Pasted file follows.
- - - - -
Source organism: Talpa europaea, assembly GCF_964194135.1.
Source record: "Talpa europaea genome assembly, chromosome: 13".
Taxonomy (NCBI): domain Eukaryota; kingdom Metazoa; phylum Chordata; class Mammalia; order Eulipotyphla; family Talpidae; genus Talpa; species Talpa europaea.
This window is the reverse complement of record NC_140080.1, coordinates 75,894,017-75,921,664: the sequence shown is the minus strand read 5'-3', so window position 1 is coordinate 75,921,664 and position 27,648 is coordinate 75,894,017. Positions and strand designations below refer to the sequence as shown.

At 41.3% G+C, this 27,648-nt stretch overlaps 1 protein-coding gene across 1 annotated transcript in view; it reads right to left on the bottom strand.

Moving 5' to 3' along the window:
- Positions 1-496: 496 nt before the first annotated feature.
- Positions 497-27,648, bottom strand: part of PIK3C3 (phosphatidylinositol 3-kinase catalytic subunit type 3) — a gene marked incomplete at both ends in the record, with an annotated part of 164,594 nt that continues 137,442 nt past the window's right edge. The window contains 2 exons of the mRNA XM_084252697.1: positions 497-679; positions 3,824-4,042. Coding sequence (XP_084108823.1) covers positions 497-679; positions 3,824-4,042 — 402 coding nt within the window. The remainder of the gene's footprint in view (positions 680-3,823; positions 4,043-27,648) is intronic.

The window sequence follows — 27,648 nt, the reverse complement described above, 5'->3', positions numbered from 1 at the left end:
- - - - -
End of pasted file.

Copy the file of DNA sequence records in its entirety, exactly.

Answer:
Source organism: Talpa europaea, assembly GCF_964194135.1.
Source record: "Talpa europaea genome assembly, chromosome: 13".
Taxonomy (NCBI): domain Eukaryota; kingdom Metazoa; phylum Chordata; class Mammalia; order Eulipotyphla; family Talpidae; genus Talpa; species Talpa europaea.
This window is the reverse complement of record NC_140080.1, coordinates 75,894,017-75,921,664: the sequence shown is the minus strand read 5'-3', so window position 1 is coordinate 75,921,664 and position 27,648 is coordinate 75,894,017. Positions and strand designations below refer to the sequence as shown.

At 41.3% G+C, this 27,648-nt stretch overlaps 1 protein-coding gene across 1 annotated transcript in view; it reads right to left on the bottom strand.

Moving 5' to 3' along the window:
- Positions 1-496: 496 nt before the first annotated feature.
- Positions 497-27,648, bottom strand: part of PIK3C3 (phosphatidylinositol 3-kinase catalytic subunit type 3) — a gene marked incomplete at both ends in the record, with an annotated part of 164,594 nt that continues 137,442 nt past the window's right edge. The window contains 2 exons of the mRNA XM_084252697.1: positions 497-679; positions 3,824-4,042. Coding sequence (XP_084108823.1) covers positions 497-679; positions 3,824-4,042 — 402 coding nt within the window. The remainder of the gene's footprint in view (positions 680-3,823; positions 4,043-27,648) is intronic.

The window sequence follows — 27,648 nt, the reverse complement described above, 5'->3', positions numbered from 1 at the left end: